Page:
By Peter Barell
Arts and Entertainment Editor
Sofie Hoff, senior Art major, will be holding the reception for her show “Artificiality” at the Student Art League gallery in Hillwood Commons today, Feb. 19, from 5 to 8 p.m. Hoff will be showing a new collection of conceptual pieces using plastic cups that bend light as her Visual Art senior and Honors thesis. The exhibit will run until Feb. 22.
Hoff’s work has varied in the past, using ceramics, paints, photography, and charcoals predominantly reinforcing dark psychological themes with her gaunt and skeletal subjects. The Swedish artist makes use of shadow and light in ways that reflect a sense of isolation—even within abstract pieces. Hoff spoke with The Pioneer before the opening of her show.
The Pioneer (TP): What can we expect from the show? Is there any particular overarching theme you have been exploring?
Sofie Hoff (SH): You can prepare yourself to see a lot of plastic cups (laughs). The show is an installation of conceptual sculptures entirely made out of plastic cups, and in addition to that, I have incorporated different light sources, light effects and video art. The concept of the show aims to address the issue of what artificial materials we are surrounding ourselves with, and how that might affect us and the environment in the long run; how the synthetic materials and unnatural, manufactured realities that we create for ourselves remain the same and completely unaffected by external stress such as time.
TP: What influences your work? Is it other artists, music, nature, social interaction? What makes you tick?
SH: This project actually started in 2012, during my first semester here at Post. I made a spiral-shaped piece and shot a video of it, which was featured in an international online video art festival that my Professor Ryan Seslow curated. I felt like the project had potential, so I decided to develop it further for my Honors thesis and senior project.
I would like to say that my biggest inspiration for this show has been my genuine interest in how we perceive reality and how our modern ways of living today isn’t sustainable; neither through an environmental perspective nor when it comes to our health, especially psychological. When it comes to artists that have inspired my work, I think I have to say, Tara Donovan in this particular case. I love her work and I am happy that I was able to experience a show of hers in person this summer.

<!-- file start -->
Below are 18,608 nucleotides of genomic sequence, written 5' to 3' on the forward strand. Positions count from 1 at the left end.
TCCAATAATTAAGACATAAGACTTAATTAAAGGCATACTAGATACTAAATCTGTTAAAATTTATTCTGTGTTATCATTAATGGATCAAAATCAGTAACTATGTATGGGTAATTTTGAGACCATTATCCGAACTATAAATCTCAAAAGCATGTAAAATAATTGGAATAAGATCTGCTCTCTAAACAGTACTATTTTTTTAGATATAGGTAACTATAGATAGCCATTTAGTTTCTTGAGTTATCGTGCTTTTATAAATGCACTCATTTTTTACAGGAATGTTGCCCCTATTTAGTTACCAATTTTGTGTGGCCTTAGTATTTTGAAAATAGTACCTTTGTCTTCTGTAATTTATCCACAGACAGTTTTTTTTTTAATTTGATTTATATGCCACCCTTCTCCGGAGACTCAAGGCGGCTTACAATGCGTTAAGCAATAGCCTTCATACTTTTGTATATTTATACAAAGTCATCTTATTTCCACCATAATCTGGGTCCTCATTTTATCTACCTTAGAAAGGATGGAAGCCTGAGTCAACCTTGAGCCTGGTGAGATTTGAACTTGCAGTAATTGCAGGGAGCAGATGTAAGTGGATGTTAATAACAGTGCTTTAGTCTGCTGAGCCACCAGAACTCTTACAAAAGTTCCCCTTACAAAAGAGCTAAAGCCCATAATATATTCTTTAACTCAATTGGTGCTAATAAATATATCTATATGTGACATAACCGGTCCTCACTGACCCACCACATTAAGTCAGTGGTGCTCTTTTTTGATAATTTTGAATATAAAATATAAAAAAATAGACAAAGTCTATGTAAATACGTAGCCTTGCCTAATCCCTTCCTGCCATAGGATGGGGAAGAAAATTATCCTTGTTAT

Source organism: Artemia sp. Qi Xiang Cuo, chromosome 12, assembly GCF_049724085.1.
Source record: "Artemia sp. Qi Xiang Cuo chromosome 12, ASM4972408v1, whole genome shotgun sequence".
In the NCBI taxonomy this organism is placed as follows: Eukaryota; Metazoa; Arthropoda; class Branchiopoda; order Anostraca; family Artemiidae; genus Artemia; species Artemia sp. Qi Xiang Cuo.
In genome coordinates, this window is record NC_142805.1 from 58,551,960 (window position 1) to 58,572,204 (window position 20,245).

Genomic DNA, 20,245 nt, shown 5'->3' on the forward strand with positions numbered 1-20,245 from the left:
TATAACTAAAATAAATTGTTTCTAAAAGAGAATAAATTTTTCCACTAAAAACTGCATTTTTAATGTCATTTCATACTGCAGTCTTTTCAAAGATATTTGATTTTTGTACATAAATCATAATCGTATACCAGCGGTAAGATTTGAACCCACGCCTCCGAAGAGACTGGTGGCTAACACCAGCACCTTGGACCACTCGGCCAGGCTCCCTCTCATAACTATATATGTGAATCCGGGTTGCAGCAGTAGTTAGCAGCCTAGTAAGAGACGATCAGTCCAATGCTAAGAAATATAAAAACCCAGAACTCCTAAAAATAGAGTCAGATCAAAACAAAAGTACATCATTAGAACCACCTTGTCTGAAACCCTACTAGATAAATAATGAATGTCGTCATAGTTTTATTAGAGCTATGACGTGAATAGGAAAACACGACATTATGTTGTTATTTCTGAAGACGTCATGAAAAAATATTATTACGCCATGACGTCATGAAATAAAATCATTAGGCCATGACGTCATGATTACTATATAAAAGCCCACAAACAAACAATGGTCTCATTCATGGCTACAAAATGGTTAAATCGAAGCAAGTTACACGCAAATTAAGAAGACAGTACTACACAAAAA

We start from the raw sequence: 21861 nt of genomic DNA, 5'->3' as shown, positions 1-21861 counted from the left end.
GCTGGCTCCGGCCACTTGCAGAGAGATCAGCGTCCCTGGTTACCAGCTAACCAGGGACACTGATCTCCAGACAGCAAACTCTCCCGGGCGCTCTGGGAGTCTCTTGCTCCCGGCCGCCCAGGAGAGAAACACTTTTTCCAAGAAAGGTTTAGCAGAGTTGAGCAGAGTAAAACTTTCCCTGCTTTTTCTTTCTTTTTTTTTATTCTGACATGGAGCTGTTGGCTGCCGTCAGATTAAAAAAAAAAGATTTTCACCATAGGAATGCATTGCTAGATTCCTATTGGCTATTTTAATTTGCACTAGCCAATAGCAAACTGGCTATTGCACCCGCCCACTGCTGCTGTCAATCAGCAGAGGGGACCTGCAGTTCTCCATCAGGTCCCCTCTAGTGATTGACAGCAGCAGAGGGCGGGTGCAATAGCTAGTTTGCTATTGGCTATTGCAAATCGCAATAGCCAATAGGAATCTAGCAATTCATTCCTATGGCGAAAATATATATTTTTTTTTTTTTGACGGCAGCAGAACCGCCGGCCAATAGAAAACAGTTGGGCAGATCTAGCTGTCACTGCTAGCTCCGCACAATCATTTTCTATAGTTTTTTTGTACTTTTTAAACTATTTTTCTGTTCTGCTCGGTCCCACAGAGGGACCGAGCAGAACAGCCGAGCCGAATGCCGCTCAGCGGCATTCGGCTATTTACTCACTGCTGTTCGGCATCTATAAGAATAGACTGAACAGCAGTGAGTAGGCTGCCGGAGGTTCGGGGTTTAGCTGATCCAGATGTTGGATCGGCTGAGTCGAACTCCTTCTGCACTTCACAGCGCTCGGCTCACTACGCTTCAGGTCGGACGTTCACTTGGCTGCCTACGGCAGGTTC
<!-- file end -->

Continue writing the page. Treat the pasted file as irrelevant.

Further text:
TP: Any particular plans after graduating from Post?
SH: I want to move back to Europe! If I can’t get a job or an internship that keeps me in New York after I am done in December, I will move to Berlin, rent a studio and just do art for a year or so to see where it might take me.
TP: Do you have a personal definition of “art” or “creativity”? What does art mean to you, and your life?
SH: I think we all have our own definitions of art, and I believe art could be anything and everything. “Art” has several meanings for me. In general, it almost resemblances more a lifestyle to me than physical art works. [For example,] looking at things and being aware of all different perspectives, gives me a greater understanding of things.
TP: If you could sit down and have a drink with any artist, dead or alive, who would it be? And what would your conver- sation be like?
SH: I think it is a tie between Kurt Cobain, Edvard Munch and Alex Pardee. They have inspired me a lot on many different levels at various times throughout my last 10-15 years or so. But I would be really happy if I could meet Edvard Munch, especially because he has had a huge influence on my paintings and drawings. I would pick his brain about what art means to him and ask him very personal questions about his mental health and psychological condition, because that is what initially inspires me the most.